MS Excel Security Leaks Becoming Flood

Dennis Faas's picture

Users of Excel's immensely popular spreadsheets are increasingly having to look over their shoulder.

Insiders are today reporting that a new security leak -- for the third this month -- has been discovered within the program. Excel 2000, 2002, 2003 and Office 2000, XP and 2003 are all affected, and the fallout is driving accountants into the fetal position.

The most recently reported flaw allows attackers to carry out their own commands by convincing a user that a repair is needed on a specific file. Once that file is opened, hackers can do what they wish to an affected users' system.

Caught off guard (perhaps unsurprisingly), Microsoft has stated that they are investigating such attacks, but were completely unaware that such threats even existed. (Source:

This is hardly the first security issue facing Excel users.

In late June an attack code was released, creating a file that, when opened, caused Excel to crash. Much like the most recent threat, there was a chance that such a file could allow a hacker to commandeer a PC itself. The third and final Excel crack to have been discovered in the last month also provided the opportunity for an intruder to take complete control of a user system. Microsoft was unprepared for these cracks, as well, but have set up the following website to address such issues:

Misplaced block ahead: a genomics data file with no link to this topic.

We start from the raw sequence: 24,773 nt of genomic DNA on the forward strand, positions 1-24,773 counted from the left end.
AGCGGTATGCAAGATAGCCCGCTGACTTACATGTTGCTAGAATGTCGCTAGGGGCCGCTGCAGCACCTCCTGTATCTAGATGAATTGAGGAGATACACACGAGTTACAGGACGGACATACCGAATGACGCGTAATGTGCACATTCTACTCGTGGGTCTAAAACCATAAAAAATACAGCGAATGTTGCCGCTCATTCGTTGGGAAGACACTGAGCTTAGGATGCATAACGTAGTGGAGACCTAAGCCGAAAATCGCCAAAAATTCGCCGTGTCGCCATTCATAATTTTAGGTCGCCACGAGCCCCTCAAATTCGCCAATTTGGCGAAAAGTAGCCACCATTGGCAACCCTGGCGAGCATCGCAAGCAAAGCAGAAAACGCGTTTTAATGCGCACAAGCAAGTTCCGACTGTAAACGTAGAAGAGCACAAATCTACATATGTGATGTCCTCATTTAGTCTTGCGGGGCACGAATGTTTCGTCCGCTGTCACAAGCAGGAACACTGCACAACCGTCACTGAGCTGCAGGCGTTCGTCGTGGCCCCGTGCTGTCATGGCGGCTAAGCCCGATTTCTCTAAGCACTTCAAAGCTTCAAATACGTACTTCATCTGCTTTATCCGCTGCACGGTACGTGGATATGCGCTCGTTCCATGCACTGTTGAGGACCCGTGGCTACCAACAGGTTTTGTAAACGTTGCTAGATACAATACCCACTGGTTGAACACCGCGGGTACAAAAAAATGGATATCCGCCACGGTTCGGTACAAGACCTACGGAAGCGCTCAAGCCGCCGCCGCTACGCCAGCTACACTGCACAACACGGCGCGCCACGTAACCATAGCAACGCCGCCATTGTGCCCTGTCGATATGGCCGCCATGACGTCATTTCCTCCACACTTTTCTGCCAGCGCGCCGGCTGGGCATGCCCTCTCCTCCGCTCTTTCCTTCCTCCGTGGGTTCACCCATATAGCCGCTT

According to those familiar with the cracks, the security bypass exists because Excel cannot effectively verify user-supplied input prior to formatting it to an insufficiently sized memory buffer.

Excel 2003 and XP were most vulnerable to the late June attack, but as stated, almost all versions are affected by the issue reported today. (Source:

Security is certainly the buzzword around Microsoft these days, as technicians attempt to repair hacks like these and lawyers prepare to defend the Windows Genuine Advantage.

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